The Bighorns
The endless arching of this endless summer from Berkeley to Mendocino to Dallas to Santa Cruz to San Francisco to Vancouver to the golden afternoon of Big Sur to Marcia’s house to Indian Rock to The Temple to Flagging to the Edge of the World, to Yosemite (walking with faeries in the forest) to the beach the seashore the waterfront to La Honda to Esalen(!) to massage class to New York to Spain to our beautiful life in Berkeley to Colorado into Wyoming into the place where Jean became so much and arching across the beautiful Snowy Range! This is the train. Here is a moment on a Mendocino beach that captures when the endless summer started.
At the beginning of the Endless
Summer - Mendocino beach
Driving out of the Snowy Range it was a short drive to Saratoga, to visit the hot springs there. The Saratoga Hot Springs hotel was overpriced and the restaurant mediocre, but we had a great time along the river and in the room. (More later on the municipal hot springs – a much better option than the “resort.”)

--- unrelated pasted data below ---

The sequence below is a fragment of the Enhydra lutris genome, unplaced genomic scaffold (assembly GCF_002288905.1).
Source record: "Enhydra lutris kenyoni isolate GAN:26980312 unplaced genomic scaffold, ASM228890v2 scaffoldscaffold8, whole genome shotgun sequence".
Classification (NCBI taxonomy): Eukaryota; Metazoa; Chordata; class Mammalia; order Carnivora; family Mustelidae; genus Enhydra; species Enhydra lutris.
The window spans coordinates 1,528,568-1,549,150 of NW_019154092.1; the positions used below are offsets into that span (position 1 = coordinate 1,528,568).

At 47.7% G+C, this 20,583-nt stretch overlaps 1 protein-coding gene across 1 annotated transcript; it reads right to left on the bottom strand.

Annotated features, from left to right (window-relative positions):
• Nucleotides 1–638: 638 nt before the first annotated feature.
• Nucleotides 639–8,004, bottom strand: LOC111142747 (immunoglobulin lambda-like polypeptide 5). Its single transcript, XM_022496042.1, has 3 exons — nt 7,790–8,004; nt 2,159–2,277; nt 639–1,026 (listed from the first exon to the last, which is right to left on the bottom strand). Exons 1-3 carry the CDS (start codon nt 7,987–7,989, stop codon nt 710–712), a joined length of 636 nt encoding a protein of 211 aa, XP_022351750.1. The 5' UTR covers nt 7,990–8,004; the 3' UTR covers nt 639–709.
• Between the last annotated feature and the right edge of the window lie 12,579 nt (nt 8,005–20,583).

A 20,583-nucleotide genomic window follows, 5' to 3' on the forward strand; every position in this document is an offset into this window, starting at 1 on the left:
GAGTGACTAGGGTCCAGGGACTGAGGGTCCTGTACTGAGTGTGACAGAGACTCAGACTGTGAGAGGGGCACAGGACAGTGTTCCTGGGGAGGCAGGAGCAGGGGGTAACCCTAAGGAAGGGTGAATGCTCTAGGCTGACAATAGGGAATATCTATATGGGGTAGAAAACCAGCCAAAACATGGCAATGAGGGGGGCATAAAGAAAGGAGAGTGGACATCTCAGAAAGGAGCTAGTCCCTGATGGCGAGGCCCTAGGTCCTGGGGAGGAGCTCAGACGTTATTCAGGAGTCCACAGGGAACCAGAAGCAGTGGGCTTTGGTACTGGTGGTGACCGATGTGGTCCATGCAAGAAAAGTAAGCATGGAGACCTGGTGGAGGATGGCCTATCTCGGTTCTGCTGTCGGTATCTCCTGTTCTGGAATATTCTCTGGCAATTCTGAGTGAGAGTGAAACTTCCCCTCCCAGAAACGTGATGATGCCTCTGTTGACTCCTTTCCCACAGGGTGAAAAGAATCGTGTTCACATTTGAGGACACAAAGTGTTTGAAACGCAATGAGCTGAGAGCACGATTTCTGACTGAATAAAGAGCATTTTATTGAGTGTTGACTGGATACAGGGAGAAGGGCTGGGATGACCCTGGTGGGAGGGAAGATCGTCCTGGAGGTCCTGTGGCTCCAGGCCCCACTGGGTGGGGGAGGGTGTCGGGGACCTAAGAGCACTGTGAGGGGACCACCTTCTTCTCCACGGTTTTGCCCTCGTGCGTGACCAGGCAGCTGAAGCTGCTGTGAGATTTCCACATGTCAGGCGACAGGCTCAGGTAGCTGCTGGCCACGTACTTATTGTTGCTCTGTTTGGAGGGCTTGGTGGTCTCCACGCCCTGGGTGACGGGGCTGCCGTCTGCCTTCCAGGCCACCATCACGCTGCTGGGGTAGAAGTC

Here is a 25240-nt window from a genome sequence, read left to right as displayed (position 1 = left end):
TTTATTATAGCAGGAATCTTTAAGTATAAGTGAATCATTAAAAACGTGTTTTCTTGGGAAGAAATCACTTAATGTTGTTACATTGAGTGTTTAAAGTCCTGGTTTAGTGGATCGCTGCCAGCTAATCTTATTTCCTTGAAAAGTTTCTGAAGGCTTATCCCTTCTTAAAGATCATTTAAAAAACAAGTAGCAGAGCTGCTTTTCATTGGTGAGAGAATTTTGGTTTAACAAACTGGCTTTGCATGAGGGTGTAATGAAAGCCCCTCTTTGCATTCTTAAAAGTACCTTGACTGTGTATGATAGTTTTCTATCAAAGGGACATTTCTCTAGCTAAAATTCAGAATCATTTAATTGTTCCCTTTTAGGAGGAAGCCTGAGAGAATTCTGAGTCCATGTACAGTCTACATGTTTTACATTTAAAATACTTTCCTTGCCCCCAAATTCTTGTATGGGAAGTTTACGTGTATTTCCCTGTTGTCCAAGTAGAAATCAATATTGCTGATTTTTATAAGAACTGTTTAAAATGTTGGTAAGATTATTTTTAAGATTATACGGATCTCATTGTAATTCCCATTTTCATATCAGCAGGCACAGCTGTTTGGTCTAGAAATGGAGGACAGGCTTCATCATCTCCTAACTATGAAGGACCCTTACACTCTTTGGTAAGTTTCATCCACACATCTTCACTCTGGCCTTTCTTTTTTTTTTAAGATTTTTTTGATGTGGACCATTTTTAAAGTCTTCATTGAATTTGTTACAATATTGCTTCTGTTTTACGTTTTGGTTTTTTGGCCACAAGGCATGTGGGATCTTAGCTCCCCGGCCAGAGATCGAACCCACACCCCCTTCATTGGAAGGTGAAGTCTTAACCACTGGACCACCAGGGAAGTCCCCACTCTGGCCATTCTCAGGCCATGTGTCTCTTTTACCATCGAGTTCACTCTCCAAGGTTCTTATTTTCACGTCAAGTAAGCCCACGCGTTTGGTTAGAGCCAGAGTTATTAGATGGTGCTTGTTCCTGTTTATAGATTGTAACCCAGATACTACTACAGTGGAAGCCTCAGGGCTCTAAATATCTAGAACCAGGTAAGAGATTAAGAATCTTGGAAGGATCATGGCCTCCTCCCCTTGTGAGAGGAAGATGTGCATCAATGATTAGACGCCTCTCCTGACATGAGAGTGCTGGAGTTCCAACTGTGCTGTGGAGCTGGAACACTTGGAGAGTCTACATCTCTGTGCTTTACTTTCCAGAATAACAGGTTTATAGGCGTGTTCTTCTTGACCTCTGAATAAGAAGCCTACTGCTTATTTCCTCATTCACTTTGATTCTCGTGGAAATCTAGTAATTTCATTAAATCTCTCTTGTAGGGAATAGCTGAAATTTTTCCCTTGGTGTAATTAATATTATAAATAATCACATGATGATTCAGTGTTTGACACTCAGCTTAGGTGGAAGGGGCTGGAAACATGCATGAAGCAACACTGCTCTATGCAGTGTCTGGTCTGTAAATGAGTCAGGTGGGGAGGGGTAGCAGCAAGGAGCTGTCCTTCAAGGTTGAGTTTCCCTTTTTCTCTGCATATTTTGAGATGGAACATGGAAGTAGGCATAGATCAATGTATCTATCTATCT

From Saratoga, we drove north - first to Medicine Bow for breakfast with bikers (and not 50 year old divorced guy "bikers" with do-rags) - and onward to the Sheridan area to visit Jean’s friends, Katie and Hal for a few days. We hung out on their ranch, then drove up into the hills, parked, and walked along a dirt road lined with lupines. Hal forged ahead with the dogs (Dan and Marty) and Katie and Jean walked through the lupines and I wandered along in my own world. Lunch was at a café in Bighorn. After lunch we went to a “roping” – a cowboy Memorial Day get-together and a birthday party and so there we were, standing along the corral fence with the “headers” and “heelers” roping the steers and the other people sitting on their horses and a few along the fence.
Sheridan roping
And THEN, it was time for the “boil” – a huge pot of boiling seasoned water, with potatoes, sausage, corn, and shrimp – plus bread and slaw and macaroni salad and watermelon and rhubarb (harvested yesterday) pie and coconut cream pie and a humongous tub of ice cream and nice people – though most are probably farther to the right than I am to the left.
A great Memorial Day.
At the "boil" after roping
Memorial Day 2017